Some commentators have said that as much as 100 times as much paper or digital gold is bought on commodities exchanges such as COMEX, as there is traded in actual delivery of physical gold. What this means is that if all parties asked for delivery it would be impossible for the warehouses and the short players to actually meet their obligations, and someone would be left standing out. Some futures traders refute this argument by saying that COMEX only delivered a minute fraction of physical gold represented by this exorbitant short position because no institution asked for substantial physical delivery of their long contracts. While it is true that less than 1% of most commodity futures contracts are ever settled by physical delivery, in a financial panic this can change drastically and fast. Those who today argue they understand the game and will not ask for delivery will, in my view, be the first in line with several lawyers tryingto salvage as much as they can, ignoring what they have preached for years. This is human nature and we have seen it play out several times when a catastrophe actually happens.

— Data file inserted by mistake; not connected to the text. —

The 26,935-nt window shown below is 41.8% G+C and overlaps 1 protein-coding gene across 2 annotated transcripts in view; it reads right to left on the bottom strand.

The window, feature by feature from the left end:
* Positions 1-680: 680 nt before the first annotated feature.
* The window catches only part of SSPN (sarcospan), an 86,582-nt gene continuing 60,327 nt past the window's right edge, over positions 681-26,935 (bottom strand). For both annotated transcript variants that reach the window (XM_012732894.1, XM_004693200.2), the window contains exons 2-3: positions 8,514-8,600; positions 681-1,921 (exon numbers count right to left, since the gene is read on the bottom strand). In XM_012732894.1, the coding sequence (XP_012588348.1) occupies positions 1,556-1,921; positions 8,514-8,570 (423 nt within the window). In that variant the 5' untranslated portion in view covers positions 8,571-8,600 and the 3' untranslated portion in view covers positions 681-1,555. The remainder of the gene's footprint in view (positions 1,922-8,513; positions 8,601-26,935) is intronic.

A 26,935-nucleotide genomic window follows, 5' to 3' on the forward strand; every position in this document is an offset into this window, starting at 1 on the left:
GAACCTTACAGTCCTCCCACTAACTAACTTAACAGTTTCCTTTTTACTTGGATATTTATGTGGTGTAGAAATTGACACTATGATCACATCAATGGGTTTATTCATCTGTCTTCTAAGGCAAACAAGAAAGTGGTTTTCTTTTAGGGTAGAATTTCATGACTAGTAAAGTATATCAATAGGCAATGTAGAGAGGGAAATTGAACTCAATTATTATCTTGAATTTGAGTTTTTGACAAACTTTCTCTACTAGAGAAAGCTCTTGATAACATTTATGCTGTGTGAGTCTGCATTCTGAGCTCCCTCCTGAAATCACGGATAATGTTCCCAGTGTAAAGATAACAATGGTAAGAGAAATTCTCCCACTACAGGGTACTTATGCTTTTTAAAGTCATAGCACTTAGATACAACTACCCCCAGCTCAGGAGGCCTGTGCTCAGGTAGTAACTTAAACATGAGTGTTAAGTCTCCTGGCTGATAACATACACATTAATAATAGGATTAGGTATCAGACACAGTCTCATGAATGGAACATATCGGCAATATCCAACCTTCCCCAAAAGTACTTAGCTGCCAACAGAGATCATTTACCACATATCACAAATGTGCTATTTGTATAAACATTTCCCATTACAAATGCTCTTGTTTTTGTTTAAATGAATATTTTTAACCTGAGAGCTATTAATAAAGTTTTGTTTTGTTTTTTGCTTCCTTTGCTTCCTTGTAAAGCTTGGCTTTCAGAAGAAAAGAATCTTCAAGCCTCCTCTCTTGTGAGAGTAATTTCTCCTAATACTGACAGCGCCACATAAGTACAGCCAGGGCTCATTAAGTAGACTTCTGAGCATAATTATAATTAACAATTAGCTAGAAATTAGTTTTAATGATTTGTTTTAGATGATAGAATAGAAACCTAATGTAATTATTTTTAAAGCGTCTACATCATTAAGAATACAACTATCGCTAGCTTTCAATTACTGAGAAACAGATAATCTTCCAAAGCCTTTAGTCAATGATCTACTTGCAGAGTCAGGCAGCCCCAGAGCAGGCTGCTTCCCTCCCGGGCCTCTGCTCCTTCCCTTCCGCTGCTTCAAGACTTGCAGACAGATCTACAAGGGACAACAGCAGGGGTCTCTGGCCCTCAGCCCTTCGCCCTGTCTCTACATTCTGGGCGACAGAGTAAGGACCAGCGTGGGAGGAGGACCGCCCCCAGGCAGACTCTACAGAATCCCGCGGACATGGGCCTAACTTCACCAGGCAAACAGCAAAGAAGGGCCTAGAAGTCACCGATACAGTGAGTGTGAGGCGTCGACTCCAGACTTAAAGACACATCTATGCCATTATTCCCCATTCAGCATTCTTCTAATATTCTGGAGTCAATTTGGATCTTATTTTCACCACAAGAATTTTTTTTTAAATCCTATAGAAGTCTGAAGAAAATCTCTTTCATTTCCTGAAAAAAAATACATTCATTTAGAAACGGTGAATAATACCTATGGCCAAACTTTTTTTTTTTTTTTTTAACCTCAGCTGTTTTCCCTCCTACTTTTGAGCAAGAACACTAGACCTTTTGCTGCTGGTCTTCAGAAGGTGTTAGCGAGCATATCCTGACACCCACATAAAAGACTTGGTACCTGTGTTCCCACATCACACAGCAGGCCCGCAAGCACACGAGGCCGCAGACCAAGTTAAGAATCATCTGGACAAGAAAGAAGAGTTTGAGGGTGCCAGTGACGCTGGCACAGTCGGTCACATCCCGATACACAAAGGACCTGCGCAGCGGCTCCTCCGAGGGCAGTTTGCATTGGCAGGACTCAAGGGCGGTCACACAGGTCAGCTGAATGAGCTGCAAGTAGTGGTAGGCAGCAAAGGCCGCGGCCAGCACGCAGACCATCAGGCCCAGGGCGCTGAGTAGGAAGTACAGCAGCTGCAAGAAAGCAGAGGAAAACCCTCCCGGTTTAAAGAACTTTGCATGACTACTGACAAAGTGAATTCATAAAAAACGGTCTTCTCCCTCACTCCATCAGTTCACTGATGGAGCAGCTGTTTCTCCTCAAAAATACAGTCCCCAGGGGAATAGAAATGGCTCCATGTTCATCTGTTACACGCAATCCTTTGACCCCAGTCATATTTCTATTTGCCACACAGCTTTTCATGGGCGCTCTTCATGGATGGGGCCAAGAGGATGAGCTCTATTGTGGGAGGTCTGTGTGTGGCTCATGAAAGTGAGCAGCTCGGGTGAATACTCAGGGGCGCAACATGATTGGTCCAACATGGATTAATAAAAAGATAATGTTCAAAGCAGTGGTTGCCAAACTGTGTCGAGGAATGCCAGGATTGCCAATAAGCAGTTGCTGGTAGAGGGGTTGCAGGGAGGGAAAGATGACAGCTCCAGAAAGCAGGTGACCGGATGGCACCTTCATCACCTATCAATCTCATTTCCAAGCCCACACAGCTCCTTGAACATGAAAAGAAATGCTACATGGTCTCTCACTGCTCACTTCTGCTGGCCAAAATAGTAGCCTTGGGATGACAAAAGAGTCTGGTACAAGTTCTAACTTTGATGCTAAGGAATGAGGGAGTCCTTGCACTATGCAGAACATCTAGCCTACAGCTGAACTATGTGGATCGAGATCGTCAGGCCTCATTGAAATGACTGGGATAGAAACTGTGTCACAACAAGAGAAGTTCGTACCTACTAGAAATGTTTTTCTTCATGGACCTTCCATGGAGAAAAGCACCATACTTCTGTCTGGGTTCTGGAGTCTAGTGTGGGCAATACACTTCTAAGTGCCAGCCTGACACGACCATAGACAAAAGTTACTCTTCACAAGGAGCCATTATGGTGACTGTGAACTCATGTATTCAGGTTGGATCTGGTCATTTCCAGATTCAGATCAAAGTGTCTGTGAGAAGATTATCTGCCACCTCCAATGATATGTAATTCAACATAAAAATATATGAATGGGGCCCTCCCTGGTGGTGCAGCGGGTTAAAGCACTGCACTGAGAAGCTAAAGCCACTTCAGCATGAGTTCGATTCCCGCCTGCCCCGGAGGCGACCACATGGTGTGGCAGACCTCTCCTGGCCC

Those who have lived through the collapse of the Bretton Woods agreements and the run on the US gold reserves by world central banks know how fast things can degenerate in a crisis and the snowball effect that it creates. I highly recommend you read Dimitri Speck’s book, The Gold Cartel, to better understand the manipulation of gold’s price by central banks and bullion banks through gold loans and futures markets.
The views and opinions expressed herein are the author's own, and do not necessarily reflect those of EconMatters.
Source: Dan Propescu via Goldbroker.com
© EconMatters All Rights Reserved | Facebook | Twitter | Email Subscribe | Kindle